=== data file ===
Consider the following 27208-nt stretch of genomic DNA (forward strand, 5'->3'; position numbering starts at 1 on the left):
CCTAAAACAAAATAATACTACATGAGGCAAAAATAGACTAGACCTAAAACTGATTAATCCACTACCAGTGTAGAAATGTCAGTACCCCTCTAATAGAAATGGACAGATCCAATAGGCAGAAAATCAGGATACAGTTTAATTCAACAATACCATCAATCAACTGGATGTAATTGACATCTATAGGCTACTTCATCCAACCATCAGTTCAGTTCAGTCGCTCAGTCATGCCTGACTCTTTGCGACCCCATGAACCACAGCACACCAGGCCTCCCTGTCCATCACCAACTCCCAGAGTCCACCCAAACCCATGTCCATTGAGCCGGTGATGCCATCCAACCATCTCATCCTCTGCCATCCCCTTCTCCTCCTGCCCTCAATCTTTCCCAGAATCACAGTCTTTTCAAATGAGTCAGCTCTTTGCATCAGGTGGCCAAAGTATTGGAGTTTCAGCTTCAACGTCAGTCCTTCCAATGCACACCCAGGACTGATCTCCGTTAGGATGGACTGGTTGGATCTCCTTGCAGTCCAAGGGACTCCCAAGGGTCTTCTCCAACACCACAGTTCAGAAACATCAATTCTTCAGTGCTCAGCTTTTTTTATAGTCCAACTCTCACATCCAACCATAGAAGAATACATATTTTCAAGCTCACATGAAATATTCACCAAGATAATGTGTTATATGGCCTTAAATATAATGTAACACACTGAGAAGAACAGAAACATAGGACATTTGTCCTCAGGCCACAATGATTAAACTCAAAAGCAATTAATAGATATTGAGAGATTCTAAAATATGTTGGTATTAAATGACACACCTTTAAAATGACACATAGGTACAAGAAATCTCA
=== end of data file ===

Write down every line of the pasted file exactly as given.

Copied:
Consider the following 27208-nt stretch of genomic DNA (forward strand, 5'->3'; position numbering starts at 1 on the left):
CCTAAAACAAAATAATACTACATGAGGCAAAAATAGACTAGACCTAAAACTGATTAATCCACTACCAGTGTAGAAATGTCAGTACCCCTCTAATAGAAATGGACAGATCCAATAGGCAGAAAATCAGGATACAGTTTAATTCAACAATACCATCAATCAACTGGATGTAATTGACATCTATAGGCTACTTCATCCAACCATCAGTTCAGTTCAGTCGCTCAGTCATGCCTGACTCTTTGCGACCCCATGAACCACAGCACACCAGGCCTCCCTGTCCATCACCAACTCCCAGAGTCCACCCAAACCCATGTCCATTGAGCCGGTGATGCCATCCAACCATCTCATCCTCTGCCATCCCCTTCTCCTCCTGCCCTCAATCTTTCCCAGAATCACAGTCTTTTCAAATGAGTCAGCTCTTTGCATCAGGTGGCCAAAGTATTGGAGTTTCAGCTTCAACGTCAGTCCTTCCAATGCACACCCAGGACTGATCTCCGTTAGGATGGACTGGTTGGATCTCCTTGCAGTCCAAGGGACTCCCAAGGGTCTTCTCCAACACCACAGTTCAGAAACATCAATTCTTCAGTGCTCAGCTTTTTTTATAGTCCAACTCTCACATCCAACCATAGAAGAATACATATTTTCAAGCTCACATGAAATATTCACCAAGATAATGTGTTATATGGCCTTAAATATAATGTAACACACTGAGAAGAACAGAAACATAGGACATTTGTCCTCAGGCCACAATGATTAAACTCAAAAGCAATTAATAGATATTGAGAGATTCTAAAATATGTTGGTATTAAATGACACACCTTTAAAATGACACATAGGTACAAGAAATCTCA